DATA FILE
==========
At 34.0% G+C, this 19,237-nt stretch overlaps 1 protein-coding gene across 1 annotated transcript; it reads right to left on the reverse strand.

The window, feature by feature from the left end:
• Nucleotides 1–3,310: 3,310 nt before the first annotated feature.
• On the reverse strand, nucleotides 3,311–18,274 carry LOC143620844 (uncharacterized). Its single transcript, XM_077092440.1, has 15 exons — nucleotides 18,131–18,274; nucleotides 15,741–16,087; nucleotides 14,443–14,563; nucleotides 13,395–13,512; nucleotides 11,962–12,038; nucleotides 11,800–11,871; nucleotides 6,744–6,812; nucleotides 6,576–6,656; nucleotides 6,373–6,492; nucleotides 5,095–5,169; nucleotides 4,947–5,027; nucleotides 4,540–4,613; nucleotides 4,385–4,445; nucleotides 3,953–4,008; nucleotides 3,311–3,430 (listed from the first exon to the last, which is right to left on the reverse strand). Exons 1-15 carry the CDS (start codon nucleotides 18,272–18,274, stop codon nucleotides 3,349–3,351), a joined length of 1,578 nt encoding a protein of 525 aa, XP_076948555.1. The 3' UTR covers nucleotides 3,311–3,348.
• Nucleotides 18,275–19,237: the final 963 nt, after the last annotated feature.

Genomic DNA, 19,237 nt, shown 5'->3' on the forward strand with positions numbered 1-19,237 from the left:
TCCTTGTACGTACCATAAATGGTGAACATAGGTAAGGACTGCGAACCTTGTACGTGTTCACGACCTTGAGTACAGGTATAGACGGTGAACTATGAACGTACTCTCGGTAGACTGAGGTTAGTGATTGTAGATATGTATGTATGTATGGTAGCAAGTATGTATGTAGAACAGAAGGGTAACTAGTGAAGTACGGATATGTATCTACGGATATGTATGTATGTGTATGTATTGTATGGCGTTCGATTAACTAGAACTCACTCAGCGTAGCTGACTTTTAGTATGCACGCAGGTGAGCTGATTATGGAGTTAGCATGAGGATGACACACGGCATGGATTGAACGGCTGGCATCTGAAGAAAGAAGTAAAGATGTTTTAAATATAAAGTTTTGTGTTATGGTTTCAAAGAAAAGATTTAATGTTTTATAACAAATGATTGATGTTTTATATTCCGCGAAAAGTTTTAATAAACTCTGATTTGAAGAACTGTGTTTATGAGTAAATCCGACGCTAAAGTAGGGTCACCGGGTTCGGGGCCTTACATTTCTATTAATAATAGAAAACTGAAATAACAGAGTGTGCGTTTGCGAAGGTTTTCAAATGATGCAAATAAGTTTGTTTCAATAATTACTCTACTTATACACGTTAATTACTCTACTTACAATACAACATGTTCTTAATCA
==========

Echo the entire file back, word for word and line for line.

At 34.0% G+C, this 19,237-nt stretch overlaps 1 protein-coding gene across 1 annotated transcript; it reads right to left on the reverse strand.

The window, feature by feature from the left end:
• Nucleotides 1–3,310: 3,310 nt before the first annotated feature.
• On the reverse strand, nucleotides 3,311–18,274 carry LOC143620844 (uncharacterized). Its single transcript, XM_077092440.1, has 15 exons — nucleotides 18,131–18,274; nucleotides 15,741–16,087; nucleotides 14,443–14,563; nucleotides 13,395–13,512; nucleotides 11,962–12,038; nucleotides 11,800–11,871; nucleotides 6,744–6,812; nucleotides 6,576–6,656; nucleotides 6,373–6,492; nucleotides 5,095–5,169; nucleotides 4,947–5,027; nucleotides 4,540–4,613; nucleotides 4,385–4,445; nucleotides 3,953–4,008; nucleotides 3,311–3,430 (listed from the first exon to the last, which is right to left on the reverse strand). Exons 1-15 carry the CDS (start codon nucleotides 18,272–18,274, stop codon nucleotides 3,349–3,351), a joined length of 1,578 nt encoding a protein of 525 aa, XP_076948555.1. The 3' UTR covers nucleotides 3,311–3,348.
• Nucleotides 18,275–19,237: the final 963 nt, after the last annotated feature.

Genomic DNA, 19,237 nt, shown 5'->3' on the forward strand with positions numbered 1-19,237 from the left:
TCCTTGTACGTACCATAAATGGTGAACATAGGTAAGGACTGCGAACCTTGTACGTGTTCACGACCTTGAGTACAGGTATAGACGGTGAACTATGAACGTACTCTCGGTAGACTGAGGTTAGTGATTGTAGATATGTATGTATGTATGGTAGCAAGTATGTATGTAGAACAGAAGGGTAACTAGTGAAGTACGGATATGTATCTACGGATATGTATGTATGTGTATGTATTGTATGGCGTTCGATTAACTAGAACTCACTCAGCGTAGCTGACTTTTAGTATGCACGCAGGTGAGCTGATTATGGAGTTAGCATGAGGATGACACACGGCATGGATTGAACGGCTGGCATCTGAAGAAAGAAGTAAAGATGTTTTAAATATAAAGTTTTGTGTTATGGTTTCAAAGAAAAGATTTAATGTTTTATAACAAATGATTGATGTTTTATATTCCGCGAAAAGTTTTAATAAACTCTGATTTGAAGAACTGTGTTTATGAGTAAATCCGACGCTAAAGTAGGGTCACCGGGTTCGGGGCCTTACATTTCTATTAATAATAGAAAACTGAAATAACAGAGTGTGCGTTTGCGAAGGTTTTCAAATGATGCAAATAAGTTTGTTTCAATAATTACTCTACTTATACACGTTAATTACTCTACTTACAATACAACATGTTCTTAATCA